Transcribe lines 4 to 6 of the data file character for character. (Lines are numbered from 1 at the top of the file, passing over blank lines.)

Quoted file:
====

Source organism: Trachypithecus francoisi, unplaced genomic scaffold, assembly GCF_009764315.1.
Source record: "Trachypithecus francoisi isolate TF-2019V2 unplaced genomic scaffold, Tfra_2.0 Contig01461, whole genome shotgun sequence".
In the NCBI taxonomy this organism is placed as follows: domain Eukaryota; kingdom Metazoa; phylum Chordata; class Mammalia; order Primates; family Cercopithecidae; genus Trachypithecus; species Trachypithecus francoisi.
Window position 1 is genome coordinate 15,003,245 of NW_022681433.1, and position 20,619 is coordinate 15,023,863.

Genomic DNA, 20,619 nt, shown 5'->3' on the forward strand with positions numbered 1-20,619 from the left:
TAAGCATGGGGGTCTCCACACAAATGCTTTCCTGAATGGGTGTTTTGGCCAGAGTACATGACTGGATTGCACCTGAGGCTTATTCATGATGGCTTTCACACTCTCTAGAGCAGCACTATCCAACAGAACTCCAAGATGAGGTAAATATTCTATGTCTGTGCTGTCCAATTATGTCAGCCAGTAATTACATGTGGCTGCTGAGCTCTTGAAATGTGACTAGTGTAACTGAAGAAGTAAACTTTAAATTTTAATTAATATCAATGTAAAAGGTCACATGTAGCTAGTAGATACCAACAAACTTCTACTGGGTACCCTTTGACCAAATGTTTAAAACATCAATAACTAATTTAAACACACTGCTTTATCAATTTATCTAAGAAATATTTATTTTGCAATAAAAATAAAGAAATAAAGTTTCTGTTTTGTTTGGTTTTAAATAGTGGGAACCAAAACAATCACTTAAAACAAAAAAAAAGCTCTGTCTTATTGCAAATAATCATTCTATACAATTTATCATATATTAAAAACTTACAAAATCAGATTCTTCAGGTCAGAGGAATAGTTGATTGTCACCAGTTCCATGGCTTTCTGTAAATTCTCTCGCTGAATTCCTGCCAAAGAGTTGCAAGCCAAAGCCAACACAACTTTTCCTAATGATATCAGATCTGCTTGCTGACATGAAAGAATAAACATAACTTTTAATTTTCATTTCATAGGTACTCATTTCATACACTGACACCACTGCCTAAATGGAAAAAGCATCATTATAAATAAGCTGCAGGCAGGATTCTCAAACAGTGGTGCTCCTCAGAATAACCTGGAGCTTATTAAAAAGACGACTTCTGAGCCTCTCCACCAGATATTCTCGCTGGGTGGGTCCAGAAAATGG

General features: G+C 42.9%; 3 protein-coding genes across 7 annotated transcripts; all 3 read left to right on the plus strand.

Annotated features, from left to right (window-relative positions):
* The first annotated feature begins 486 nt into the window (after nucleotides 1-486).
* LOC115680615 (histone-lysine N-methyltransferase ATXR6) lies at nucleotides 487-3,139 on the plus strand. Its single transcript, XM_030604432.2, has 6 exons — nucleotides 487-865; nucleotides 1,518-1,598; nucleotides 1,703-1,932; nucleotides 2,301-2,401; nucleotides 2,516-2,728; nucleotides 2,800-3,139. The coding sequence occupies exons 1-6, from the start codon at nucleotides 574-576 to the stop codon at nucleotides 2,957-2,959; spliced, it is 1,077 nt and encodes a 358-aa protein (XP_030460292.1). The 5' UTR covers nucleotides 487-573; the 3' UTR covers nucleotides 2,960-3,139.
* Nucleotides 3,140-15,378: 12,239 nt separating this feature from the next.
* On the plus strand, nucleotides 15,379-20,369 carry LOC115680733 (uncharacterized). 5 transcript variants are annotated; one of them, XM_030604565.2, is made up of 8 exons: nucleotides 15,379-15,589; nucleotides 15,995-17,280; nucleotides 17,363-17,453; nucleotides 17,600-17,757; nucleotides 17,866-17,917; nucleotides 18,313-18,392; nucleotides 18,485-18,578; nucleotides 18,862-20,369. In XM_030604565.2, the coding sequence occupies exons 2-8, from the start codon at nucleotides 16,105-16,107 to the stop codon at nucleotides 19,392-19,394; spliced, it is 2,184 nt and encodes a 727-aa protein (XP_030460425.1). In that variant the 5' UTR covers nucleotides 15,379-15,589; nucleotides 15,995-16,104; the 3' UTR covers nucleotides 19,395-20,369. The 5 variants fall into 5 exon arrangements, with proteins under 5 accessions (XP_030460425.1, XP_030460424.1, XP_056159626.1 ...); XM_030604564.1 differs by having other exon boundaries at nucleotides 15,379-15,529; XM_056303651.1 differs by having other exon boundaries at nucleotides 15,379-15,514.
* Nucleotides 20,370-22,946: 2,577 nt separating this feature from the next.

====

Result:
Window position 1 is genome coordinate 15,003,245 of NW_022681433.1, and position 20,619 is coordinate 15,023,863.

Genomic DNA, 20,619 nt, shown 5'->3' on the forward strand with positions numbered 1-20,619 from the left:
TAAGCATGGGGGTCTCCACACAAATGCTTTCCTGAATGGGTGTTTTGGCCAGAGTACATGACTGGATTGCACCTGAGGCTTATTCATGATGGCTTTCACACTCTCTAGAGCAGCACTATCCAACAGAACTCCAAGATGAGGTAAATATTCTATGTCTGTGCTGTCCAATTATGTCAGCCAGTAATTACATGTGGCTGCTGAGCTCTTGAAATGTGACTAGTGTAACTGAAGAAGTAAACTTTAAATTTTAATTAATATCAATGTAAAAGGTCACATGTAGCTAGTAGATACCAACAAACTTCTACTGGGTACCCTTTGACCAAATGTTTAAAACATCAATAACTAATTTAAACACACTGCTTTATCAATTTATCTAAGAAATATTTATTTTGCAATAAAAATAAAGAAATAAAGTTTCTGTTTTGTTTGGTTTTAAATAGTGGGAACCAAAACAATCACTTAAAACAAAAAAAAAGCTCTGTCTTATTGCAAATAATCATTCTATACAATTTATCATATATTAAAAACTTACAAAATCAGATTCTTCAGGTCAGAGGAATAGTTGATTGTCACCAGTTCCATGGCTTTCTGTAAATTCTCTCGCTGAATTCCTGCCAAAGAGTTGCAAGCCAAAGCCAACACAACTTTTCCTAATGATATCAGATCTGCTTGCTGACATGAAAGAATAAACATAACTTTTAATTTTCATTTCATAGGTACTCATTTCATACACTGACACCACTGCCTAAATGGAAAAAGCATCATTATAAATAAGCTGCAGGCAGGATTCTCAAACAGTGGTGCTCCTCAGAATAACCTGGAGCTTATTAAAAAGACGACTTCTGAGCCTCTCCACCAGATATTCTCGCTGGGTGGGTCCAGAAAATGG